After getting the frame square, I added the joists, 24" on center (it's only a shed, so no need for 18" on center joists). All connections were made with 3 1/2" deck screws. The entire base is treated pine, as it will be on or near the ground. The framing was tied into the 4"x4" supports with 3/8" galvanized lag bolts (Fig. 3).

Figure 4. Base of Shed with Floor.
The plywood was dragged onto the frame and a final check on the squareness was made. The plywood was fastened to the frame with 3" deck screws. The end result came from about six hours of labor. Lots of heavy lifting. This is the base of the shed (Fig. 4).

Construction of the walls required a nail gun, so they were assembled in front of the barn and hauled up to the garden. The two side walls were trivial, 96" wide with studs 24" on center. There was a small snafu, though, and that was because I had no 96" long 2"x4"s. Studs are 92 1/2" long because they fit inside a frame of 2"x4"s. The solution was to splice a 24" piece onto a 72" piece using a brace, and this is what you can see along the top and bottom of the walls (below). The back wall will contain a window, so this was framed appropriately leaving a 24"x36" hole for the window. This can be seen on the back wall. One item that we could envision storing in this building is an ATV mower, most of which are around 54" wide. Thus, the door needed to be 60", and this left little space on either side of the door. The side frames were double 2"x4"s, and the lintel was just a 2"x4" on its side.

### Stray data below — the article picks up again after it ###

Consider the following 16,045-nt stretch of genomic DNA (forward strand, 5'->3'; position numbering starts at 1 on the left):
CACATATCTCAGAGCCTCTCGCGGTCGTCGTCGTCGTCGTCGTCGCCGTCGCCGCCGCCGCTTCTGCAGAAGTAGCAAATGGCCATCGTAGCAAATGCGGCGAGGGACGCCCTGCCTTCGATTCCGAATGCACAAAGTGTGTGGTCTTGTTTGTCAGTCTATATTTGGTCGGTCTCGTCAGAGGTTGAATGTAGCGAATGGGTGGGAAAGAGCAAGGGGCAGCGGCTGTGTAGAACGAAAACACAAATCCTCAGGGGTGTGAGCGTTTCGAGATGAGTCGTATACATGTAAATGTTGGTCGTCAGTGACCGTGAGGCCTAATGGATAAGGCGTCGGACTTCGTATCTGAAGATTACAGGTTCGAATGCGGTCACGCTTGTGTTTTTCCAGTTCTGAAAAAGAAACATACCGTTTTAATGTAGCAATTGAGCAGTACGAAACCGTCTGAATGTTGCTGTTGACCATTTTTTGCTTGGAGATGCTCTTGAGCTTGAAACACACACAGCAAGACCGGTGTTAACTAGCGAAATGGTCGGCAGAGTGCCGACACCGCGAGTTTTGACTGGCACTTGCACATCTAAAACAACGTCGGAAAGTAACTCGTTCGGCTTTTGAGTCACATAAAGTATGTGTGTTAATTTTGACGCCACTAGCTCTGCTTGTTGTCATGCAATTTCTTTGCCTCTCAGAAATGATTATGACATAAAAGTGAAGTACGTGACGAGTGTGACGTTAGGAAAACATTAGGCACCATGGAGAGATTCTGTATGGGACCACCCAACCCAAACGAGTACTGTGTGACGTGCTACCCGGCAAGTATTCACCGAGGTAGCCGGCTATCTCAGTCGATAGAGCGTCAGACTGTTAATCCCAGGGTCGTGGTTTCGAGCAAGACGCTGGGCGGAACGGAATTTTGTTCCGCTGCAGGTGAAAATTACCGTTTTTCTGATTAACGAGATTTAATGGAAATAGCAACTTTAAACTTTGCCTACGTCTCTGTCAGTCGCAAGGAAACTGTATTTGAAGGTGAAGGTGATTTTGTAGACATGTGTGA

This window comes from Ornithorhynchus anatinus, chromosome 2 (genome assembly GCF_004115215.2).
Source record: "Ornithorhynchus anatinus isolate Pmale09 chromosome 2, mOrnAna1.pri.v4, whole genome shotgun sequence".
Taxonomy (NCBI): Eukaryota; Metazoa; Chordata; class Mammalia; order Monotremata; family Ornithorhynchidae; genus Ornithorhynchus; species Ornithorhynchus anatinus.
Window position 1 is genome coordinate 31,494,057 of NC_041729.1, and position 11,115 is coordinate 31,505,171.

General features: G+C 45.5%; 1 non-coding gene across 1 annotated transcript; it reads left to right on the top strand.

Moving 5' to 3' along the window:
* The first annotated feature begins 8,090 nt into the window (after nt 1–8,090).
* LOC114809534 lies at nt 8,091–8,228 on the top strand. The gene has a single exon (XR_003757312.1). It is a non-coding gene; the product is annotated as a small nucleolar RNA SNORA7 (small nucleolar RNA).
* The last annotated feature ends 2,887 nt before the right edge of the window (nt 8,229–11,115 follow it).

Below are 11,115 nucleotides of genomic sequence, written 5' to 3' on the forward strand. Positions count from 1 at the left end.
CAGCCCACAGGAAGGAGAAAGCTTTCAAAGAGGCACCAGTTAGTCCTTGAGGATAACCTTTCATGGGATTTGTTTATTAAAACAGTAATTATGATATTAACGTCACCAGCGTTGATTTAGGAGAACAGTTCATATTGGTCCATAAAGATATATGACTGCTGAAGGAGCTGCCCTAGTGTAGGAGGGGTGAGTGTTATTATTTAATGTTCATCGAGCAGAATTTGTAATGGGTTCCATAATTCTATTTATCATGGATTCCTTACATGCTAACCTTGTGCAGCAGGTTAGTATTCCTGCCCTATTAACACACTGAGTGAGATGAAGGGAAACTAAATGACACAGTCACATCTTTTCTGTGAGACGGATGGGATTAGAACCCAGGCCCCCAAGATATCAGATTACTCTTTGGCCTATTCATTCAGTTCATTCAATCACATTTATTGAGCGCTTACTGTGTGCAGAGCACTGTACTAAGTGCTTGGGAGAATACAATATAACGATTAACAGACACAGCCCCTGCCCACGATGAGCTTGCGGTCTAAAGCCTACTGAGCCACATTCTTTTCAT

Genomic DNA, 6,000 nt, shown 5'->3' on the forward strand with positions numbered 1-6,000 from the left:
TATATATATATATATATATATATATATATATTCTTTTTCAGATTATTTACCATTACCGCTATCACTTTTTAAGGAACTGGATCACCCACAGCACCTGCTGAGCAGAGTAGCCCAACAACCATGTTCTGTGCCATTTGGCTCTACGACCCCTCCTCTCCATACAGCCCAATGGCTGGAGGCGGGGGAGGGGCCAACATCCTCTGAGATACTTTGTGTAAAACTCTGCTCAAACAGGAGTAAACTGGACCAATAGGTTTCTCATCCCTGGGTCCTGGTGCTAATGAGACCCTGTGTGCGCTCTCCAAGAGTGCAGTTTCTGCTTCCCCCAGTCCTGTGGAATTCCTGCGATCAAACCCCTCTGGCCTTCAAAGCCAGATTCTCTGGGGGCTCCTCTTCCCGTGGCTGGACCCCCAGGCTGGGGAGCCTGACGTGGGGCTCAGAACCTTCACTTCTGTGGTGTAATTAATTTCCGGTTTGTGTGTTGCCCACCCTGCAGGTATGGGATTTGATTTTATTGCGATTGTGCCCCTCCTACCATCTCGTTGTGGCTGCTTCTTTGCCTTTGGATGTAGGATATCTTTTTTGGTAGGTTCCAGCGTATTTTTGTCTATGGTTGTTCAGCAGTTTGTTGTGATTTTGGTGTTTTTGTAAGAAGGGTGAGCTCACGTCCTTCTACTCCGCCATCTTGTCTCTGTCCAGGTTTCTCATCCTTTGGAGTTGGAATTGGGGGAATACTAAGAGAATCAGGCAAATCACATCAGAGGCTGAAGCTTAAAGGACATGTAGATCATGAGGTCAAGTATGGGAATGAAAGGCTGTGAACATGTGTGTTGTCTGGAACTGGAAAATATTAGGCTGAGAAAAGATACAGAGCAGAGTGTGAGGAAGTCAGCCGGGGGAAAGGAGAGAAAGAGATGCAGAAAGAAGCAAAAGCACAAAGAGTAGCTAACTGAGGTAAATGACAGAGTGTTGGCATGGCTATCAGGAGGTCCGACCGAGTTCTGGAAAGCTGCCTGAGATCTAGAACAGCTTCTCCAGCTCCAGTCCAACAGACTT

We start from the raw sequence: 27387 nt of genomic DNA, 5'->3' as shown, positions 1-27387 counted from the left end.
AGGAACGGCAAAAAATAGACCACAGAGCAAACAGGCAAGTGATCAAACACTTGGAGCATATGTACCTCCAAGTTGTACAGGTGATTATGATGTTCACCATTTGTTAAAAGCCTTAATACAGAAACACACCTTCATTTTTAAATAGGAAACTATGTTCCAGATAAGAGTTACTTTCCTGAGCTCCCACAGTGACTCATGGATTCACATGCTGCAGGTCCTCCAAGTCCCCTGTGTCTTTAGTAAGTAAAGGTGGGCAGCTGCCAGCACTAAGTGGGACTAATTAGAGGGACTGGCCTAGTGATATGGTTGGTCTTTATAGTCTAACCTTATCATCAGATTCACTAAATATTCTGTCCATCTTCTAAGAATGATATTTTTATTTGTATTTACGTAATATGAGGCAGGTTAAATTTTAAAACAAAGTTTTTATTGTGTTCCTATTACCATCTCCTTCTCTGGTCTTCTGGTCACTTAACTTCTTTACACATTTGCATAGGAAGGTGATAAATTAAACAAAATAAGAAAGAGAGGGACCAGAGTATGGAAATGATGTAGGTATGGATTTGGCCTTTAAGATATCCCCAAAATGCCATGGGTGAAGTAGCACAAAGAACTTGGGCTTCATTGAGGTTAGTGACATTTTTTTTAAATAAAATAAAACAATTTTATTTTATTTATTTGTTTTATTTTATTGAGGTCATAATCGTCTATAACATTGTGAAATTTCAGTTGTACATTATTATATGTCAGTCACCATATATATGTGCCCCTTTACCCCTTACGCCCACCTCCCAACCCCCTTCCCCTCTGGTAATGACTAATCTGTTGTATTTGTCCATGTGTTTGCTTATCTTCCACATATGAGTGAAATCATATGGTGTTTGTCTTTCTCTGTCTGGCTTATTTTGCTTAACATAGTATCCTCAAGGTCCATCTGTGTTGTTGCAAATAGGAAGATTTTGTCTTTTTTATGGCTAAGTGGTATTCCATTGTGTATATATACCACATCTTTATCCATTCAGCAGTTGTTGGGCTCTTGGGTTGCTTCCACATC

Now these walls are all about 8'x8' and quite heavy. The ATV trailer is only 36" long including the tongue, so balancing the walls on this small trailer seemed impossible. Fortunately, I have a 5'x8' trailer for the truck, but I was uncertain if the ATV would haul it. In the end, I stacked three of the walls (not the one with the door) on the trailer and strapped them down. With considerable trouble, the ATV managed to haul them up to the garden. The wall with the door was hauled in a manner similar to the plywood, using the ATV trailer. By this point, you can see how many times I ran the ATV up and down to the garden, and the poor dogs trailed along each trip.

Figure 5. Walls Attached to Base.
Installing the walls proved trivial, once they were set-up on the platform properly. They were screwed to the floor frame and to each other with deck screws, and they fit perfectly. They were even plumb, plus or minus a bit (Fig. 5). This is the point at which I ran out of materials and time.

This is a view of the shed so far, with the 60" door in front and the window in back. Next step is to add siding and the roof joists, but that will be next trip.

UPDATE 9/26/13

I built the rafters and installed them with 6" screws and hurricane straps (Fig. 6). The siding is 5/8" T1-11 siding is really heavy, but I managed to get that up and nailed securely. Most of the connections were made with 2"/3"/3.5" deck screws as there isn't any power for the pneumatic nail gun. Furring strips were installed in preparation for the metal roof.
Figure 6. Rafters, Siding, and Furring Strips Installed


The doors were mounted and the shed trimmed using treated 1x6" lumber, ripped in half. The shed was stained in late October, this time by hauling the generator up to the garden and using a power paint sprayer. It took longer to set-up and clean the painter than it did to paint (Fig. 7).

Figure 7. Stained Shed w/Doors

The metal roofing came in later that week, and was installed without too much hassle. I got it on mostly correctly, but this is the first time I've installed this sort of roofing, so it isn't too bad. I don't have a picture of the final product, but one will appear soon.